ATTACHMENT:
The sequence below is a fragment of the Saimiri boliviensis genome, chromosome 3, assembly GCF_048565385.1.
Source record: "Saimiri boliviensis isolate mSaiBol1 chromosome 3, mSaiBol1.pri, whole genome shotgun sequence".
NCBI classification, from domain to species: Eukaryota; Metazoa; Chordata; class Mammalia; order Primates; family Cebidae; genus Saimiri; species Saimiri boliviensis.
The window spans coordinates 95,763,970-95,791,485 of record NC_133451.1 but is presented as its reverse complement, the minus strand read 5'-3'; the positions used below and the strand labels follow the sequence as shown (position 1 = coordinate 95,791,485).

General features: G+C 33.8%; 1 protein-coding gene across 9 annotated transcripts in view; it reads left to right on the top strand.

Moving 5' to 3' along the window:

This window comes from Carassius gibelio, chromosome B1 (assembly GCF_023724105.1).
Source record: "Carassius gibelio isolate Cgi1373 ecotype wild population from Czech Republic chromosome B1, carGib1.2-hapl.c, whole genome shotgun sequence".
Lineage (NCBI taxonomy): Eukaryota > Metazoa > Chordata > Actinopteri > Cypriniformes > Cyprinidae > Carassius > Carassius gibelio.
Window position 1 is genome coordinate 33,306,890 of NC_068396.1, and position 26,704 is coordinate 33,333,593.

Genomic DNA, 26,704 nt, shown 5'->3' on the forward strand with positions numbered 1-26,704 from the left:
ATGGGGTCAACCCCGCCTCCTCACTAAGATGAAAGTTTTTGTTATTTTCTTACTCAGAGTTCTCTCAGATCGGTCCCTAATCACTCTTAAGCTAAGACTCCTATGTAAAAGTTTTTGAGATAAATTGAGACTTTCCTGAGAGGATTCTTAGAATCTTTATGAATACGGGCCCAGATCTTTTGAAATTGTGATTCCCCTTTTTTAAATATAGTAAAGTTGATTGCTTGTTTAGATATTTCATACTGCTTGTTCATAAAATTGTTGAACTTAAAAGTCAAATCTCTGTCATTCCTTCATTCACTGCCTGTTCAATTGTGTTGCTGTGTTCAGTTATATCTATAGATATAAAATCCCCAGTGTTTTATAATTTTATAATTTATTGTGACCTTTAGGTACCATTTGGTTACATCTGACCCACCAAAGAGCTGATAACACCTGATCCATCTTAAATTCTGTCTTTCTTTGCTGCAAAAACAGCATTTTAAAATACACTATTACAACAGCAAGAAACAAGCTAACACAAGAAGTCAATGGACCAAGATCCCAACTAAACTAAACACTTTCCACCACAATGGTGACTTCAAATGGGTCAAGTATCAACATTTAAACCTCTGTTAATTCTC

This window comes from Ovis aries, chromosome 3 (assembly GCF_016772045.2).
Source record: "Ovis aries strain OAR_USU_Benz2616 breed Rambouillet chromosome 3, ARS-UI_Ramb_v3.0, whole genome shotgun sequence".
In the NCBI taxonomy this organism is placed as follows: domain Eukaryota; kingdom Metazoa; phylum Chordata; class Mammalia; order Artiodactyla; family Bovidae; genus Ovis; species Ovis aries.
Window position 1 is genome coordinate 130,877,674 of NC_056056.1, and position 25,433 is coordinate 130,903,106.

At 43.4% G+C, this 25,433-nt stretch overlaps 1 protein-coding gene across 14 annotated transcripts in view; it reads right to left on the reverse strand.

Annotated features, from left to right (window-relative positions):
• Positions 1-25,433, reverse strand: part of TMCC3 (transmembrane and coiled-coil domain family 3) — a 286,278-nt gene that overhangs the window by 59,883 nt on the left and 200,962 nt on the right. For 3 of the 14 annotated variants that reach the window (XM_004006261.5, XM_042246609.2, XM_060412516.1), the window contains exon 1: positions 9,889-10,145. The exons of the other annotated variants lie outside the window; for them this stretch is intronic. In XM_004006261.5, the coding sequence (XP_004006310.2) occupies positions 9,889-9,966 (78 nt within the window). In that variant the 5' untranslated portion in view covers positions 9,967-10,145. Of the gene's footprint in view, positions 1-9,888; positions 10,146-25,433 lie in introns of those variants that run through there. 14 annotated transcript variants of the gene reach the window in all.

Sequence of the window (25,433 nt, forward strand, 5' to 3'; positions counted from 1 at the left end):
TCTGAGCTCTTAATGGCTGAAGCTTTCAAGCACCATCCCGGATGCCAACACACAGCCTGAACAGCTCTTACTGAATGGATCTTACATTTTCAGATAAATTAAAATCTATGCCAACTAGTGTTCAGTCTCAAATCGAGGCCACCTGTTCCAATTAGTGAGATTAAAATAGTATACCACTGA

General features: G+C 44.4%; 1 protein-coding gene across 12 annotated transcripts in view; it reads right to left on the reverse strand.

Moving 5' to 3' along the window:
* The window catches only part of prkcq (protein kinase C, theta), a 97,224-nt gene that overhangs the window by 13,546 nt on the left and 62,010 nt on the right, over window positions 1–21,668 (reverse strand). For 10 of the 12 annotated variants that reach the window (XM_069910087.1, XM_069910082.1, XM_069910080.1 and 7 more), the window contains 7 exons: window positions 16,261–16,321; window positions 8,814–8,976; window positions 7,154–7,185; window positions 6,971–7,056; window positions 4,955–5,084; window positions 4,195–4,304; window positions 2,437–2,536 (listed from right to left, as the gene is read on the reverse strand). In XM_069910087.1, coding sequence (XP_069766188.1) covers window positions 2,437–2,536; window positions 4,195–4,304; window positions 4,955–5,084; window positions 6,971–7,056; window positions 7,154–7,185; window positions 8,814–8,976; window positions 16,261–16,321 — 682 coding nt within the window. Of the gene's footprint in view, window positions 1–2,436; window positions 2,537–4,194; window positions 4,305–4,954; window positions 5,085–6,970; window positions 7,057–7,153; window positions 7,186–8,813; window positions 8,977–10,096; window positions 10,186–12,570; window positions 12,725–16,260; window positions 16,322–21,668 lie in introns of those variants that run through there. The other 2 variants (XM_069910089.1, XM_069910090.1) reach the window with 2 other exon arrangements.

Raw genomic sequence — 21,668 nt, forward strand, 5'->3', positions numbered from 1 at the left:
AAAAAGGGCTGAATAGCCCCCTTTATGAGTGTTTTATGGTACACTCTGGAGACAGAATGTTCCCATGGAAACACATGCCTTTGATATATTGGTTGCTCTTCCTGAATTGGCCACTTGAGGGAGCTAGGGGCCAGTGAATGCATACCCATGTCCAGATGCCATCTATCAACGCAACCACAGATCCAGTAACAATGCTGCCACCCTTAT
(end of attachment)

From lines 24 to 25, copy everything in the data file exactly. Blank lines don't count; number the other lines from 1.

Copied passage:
* The window catches only part of prkcq (protein kinase C, theta), a 97,224-nt gene that overhangs the window by 13,546 nt on the left and 62,010 nt on the right, over window positions 1–21,668 (reverse strand). For 10 of the 12 annotated variants that reach the window (XM_069910087.1, XM_069910082.1, XM_069910080.1 and 7 more), the window contains 7 exons: window positions 16,261–16,321; window positions 8,814–8,976; window positions 7,154–7,185; window positions 6,971–7,056; window positions 4,955–5,084; window positions 4,195–4,304; window positions 2,437–2,536 (listed from right to left, as the gene is read on the reverse strand). In XM_069910087.1, coding sequence (XP_069766188.1) covers window positions 2,437–2,536; window positions 4,195–4,304; window positions 4,955–5,084; window positions 6,971–7,056; window positions 7,154–7,185; window positions 8,814–8,976; window positions 16,261–16,321 — 682 coding nt within the window. Of the gene's footprint in view, window positions 1–2,436; window positions 2,537–4,194; window positions 4,305–4,954; window positions 5,085–6,970; window positions 7,057–7,153; window positions 7,186–8,813; window positions 8,977–10,096; window positions 10,186–12,570; window positions 12,725–16,260; window positions 16,322–21,668 lie in introns of those variants that run through there. The other 2 variants (XM_069910089.1, XM_069910090.1) reach the window with 2 other exon arrangements.

Raw genomic sequence — 21,668 nt, forward strand, 5'->3', positions numbered from 1 at the left: